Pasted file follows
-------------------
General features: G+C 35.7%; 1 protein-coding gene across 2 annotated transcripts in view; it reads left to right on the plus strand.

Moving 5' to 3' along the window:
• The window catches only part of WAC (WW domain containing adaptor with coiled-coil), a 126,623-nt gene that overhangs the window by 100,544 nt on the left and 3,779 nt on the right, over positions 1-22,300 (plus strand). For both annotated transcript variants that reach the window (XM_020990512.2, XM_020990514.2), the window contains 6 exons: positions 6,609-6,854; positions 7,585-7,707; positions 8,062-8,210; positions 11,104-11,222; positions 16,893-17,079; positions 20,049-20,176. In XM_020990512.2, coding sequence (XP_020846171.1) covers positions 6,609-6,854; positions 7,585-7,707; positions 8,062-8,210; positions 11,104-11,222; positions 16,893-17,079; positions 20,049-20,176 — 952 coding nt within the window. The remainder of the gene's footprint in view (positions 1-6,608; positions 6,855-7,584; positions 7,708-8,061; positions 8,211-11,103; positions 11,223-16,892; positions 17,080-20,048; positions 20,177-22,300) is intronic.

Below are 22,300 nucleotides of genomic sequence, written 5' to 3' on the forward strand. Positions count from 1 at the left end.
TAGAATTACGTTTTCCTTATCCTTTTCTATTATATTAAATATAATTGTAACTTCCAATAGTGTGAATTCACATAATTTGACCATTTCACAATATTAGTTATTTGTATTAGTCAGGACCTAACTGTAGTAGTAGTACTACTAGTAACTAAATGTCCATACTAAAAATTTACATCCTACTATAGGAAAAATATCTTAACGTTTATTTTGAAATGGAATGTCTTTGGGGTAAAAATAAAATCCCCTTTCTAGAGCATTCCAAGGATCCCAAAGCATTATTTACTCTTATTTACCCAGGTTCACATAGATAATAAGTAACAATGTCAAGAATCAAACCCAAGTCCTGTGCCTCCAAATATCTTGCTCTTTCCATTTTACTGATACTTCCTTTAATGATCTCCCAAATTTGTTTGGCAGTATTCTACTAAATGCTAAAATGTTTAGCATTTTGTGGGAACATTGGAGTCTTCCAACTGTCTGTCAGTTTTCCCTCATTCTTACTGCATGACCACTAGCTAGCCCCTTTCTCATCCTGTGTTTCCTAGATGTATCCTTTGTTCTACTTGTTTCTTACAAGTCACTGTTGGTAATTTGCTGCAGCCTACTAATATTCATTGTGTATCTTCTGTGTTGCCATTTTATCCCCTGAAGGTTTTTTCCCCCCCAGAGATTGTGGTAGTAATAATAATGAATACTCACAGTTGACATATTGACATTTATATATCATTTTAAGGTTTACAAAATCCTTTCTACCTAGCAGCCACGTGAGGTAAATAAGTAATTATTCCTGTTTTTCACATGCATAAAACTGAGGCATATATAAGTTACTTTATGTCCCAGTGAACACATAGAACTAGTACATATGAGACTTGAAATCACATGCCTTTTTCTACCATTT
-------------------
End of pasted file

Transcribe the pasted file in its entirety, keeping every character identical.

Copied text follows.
General features: G+C 35.7%; 1 protein-coding gene across 2 annotated transcripts in view; it reads left to right on the plus strand.

Moving 5' to 3' along the window:
• The window catches only part of WAC (WW domain containing adaptor with coiled-coil), a 126,623-nt gene that overhangs the window by 100,544 nt on the left and 3,779 nt on the right, over positions 1-22,300 (plus strand). For both annotated transcript variants that reach the window (XM_020990512.2, XM_020990514.2), the window contains 6 exons: positions 6,609-6,854; positions 7,585-7,707; positions 8,062-8,210; positions 11,104-11,222; positions 16,893-17,079; positions 20,049-20,176. In XM_020990512.2, coding sequence (XP_020846171.1) covers positions 6,609-6,854; positions 7,585-7,707; positions 8,062-8,210; positions 11,104-11,222; positions 16,893-17,079; positions 20,049-20,176 — 952 coding nt within the window. The remainder of the gene's footprint in view (positions 1-6,608; positions 6,855-7,584; positions 7,708-8,061; positions 8,211-11,103; positions 11,223-16,892; positions 17,080-20,048; positions 20,177-22,300) is intronic.

Below are 22,300 nucleotides of genomic sequence, written 5' to 3' on the forward strand. Positions count from 1 at the left end.
TAGAATTACGTTTTCCTTATCCTTTTCTATTATATTAAATATAATTGTAACTTCCAATAGTGTGAATTCACATAATTTGACCATTTCACAATATTAGTTATTTGTATTAGTCAGGACCTAACTGTAGTAGTAGTACTACTAGTAACTAAATGTCCATACTAAAAATTTACATCCTACTATAGGAAAAATATCTTAACGTTTATTTTGAAATGGAATGTCTTTGGGGTAAAAATAAAATCCCCTTTCTAGAGCATTCCAAGGATCCCAAAGCATTATTTACTCTTATTTACCCAGGTTCACATAGATAATAAGTAACAATGTCAAGAATCAAACCCAAGTCCTGTGCCTCCAAATATCTTGCTCTTTCCATTTTACTGATACTTCCTTTAATGATCTCCCAAATTTGTTTGGCAGTATTCTACTAAATGCTAAAATGTTTAGCATTTTGTGGGAACATTGGAGTCTTCCAACTGTCTGTCAGTTTTCCCTCATTCTTACTGCATGACCACTAGCTAGCCCCTTTCTCATCCTGTGTTTCCTAGATGTATCCTTTGTTCTACTTGTTTCTTACAAGTCACTGTTGGTAATTTGCTGCAGCCTACTAATATTCATTGTGTATCTTCTGTGTTGCCATTTTATCCCCTGAAGGTTTTTTCCCCCCCAGAGATTGTGGTAGTAATAATAATGAATACTCACAGTTGACATATTGACATTTATATATCATTTTAAGGTTTACAAAATCCTTTCTACCTAGCAGCCACGTGAGGTAAATAAGTAATTATTCCTGTTTTTCACATGCATAAAACTGAGGCATATATAAGTTACTTTATGTCCCAGTGAACACATAGAACTAGTACATATGAGACTTGAAATCACATGCCTTTTTCTACCATTT